During one of the review meetings of the mentoring programme, mentors expressed a need for developing mentoring skills. The perceptions of the students about the existing programme collected as part of routine evaluation were also reviewed in this meeting. The students expected psychological support, academic support and guidance on day-to-day problems from mentors and saw lack of confidentiality, being judged and non-availability of time as perceived or actual problems in the mentor-mentee relationship. The academic leadership of the college also observed that the existing programme had become a platform to address problems. The leadership felt there was a need to develop expertise among mentors for early identification of students in distress and change the focus of the programme from problem-solving to personal and professional development of students. A core group was therefore formed to develop and implement a faculty development programme to address the issues identified with the mentoring programme.


Our college was designated as the first Foundation for Advancement of International Medical Education and Research (FAIMER) centre in February 2012 to enhance faculty development in medical education. The core group of faculty conducted a long distance journal club with global faculty from FAIMER on a topic of mentoring with focus on the key lessons relevant to our context. [6] The objective of the mentoring workshop was to clarify the concept and process of effective mentoring.

The core group met regularly over a month to brainstorm and plan the workshop. The Chief Executive Officer of our academic centre supported the change process and gave inputs for the mentoring workshop. The tips for developing mentors suggested by Ramani and Gruppen were adapted with minor modifications for this workshop (Box 1). [7] The core group deliberated on the Surrendering, Accepting, Gifting and Extending (SAGE) model of mentorship and adopted it to address the points suggested by Ramani and Gruppen. [7] The power differential in the mentor-mentee relationship may induce anxiety. Anxiety minimizes risk-taking, which is an important ingredient for growth. Surrendering is about creating balance in the mentor-mentee relationship so that mentees′ anxiety is lowered and courage is heightened. Accepting is about having ′unconditional positive regard′, providing encouragement and support. Gifting has been described as the main event of mentoring where the mentor gives advice, feedback, focus and let the mentees test their wings. Extending has been described as pushing the relationship beyond its expected boundaries and nurturing mentees′ independence. [8] We designed the sessions keeping in mind adult learning principles, constructivism and reflective practice ([Table - 1]). [9],[10],[11]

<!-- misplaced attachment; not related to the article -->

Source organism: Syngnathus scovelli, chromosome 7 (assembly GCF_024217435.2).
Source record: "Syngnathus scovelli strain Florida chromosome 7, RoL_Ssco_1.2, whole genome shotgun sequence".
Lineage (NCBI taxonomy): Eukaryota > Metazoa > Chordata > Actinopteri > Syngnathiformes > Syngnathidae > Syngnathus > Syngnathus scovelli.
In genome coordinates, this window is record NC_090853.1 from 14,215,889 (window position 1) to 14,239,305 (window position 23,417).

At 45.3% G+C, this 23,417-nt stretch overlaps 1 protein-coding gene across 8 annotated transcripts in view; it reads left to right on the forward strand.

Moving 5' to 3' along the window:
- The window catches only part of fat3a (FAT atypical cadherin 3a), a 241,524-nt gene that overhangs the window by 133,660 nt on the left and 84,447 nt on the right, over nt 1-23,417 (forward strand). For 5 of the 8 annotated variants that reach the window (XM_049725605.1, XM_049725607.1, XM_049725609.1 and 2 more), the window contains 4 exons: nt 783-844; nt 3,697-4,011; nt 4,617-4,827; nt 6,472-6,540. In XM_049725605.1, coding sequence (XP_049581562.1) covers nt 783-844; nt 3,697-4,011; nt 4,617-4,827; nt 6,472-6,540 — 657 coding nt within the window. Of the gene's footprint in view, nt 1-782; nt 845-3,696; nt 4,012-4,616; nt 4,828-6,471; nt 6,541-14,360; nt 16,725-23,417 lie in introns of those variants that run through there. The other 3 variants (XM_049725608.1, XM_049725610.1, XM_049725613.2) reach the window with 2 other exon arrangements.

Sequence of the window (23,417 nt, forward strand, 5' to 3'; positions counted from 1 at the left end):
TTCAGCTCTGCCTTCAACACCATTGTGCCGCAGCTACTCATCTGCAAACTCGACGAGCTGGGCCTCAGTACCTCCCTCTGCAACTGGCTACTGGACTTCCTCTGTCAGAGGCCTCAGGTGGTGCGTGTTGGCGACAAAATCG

Table 1. Programme of the day-long workshop on mentoring

We invited designated mentors of existing undergraduate and newly started postgraduate mentorship programmes to participate in the mentorship workshop. After listing the objectives of the workshop, the facilitators probed participants′ prior knowledge about the meaning of mentoring. Using the think-pair-share technique, the participants were encouraged to share their previous experiences of mentor or mentee roles. [10] The snow-ball technique was used to make the participants reflect on these experiences and identify factors that promoted and hindered mentoring. [10] The facilitators explained similarities and differences between teaching, mentoring, parenting and coaching, and shared feedback received from undergraduate and postgraduate mentees of the institution. The facilitators then compared the expectations of mentees of the institution with what is known about expectations of mentees from the literature. [12],[13],[14] Subsequently, the participants self-analysed personality traits of sociability, openness and dominance using the mentor scale. [8] The facilitators then explained the interpretation of the mentor scale.

An overview of the SAGE model of mentorship was discussed using an interactive PowerPoint presentation. [8] Role plays enacted by the facilitators were used to demonstrate essential skills that would facilitate initiation and maintenance of mentoring relationship, i.e. rapport building, communication skills, elements of trust building, and preparing mentor and mentees for their roles. After each role play, reactions were invited from the participants. The initial role play depicted a scene describing a first meeting between a mentor and mentee where the mentor demonstrates ineffective communication skills, ineffective ways of rapport building, focuses only on problem-solving and has a judgemental attitude towards the mentee. The second role play depicted an over-friendly and intrusive attitude of the mentor which makes the mentee feel uncomfortable. The third and fourth role plays showed effective ways of rapport building, use of reflective questioning, ways of giving constructive feedback and that the intended relationship can progress over a period of time. The fifth role play was a scene between a mentee who is a postgraduate student coming to his mentor to discuss departmental issues. The reaction of the mentor to this situation was designed to depict over-involvement with the mentee. The workshop ended with the screening of the film ′Karate Kid′, which illustrates how the mentor-mentee relationship evolves according to the mentoring stages. The film was followed by a de-briefing session.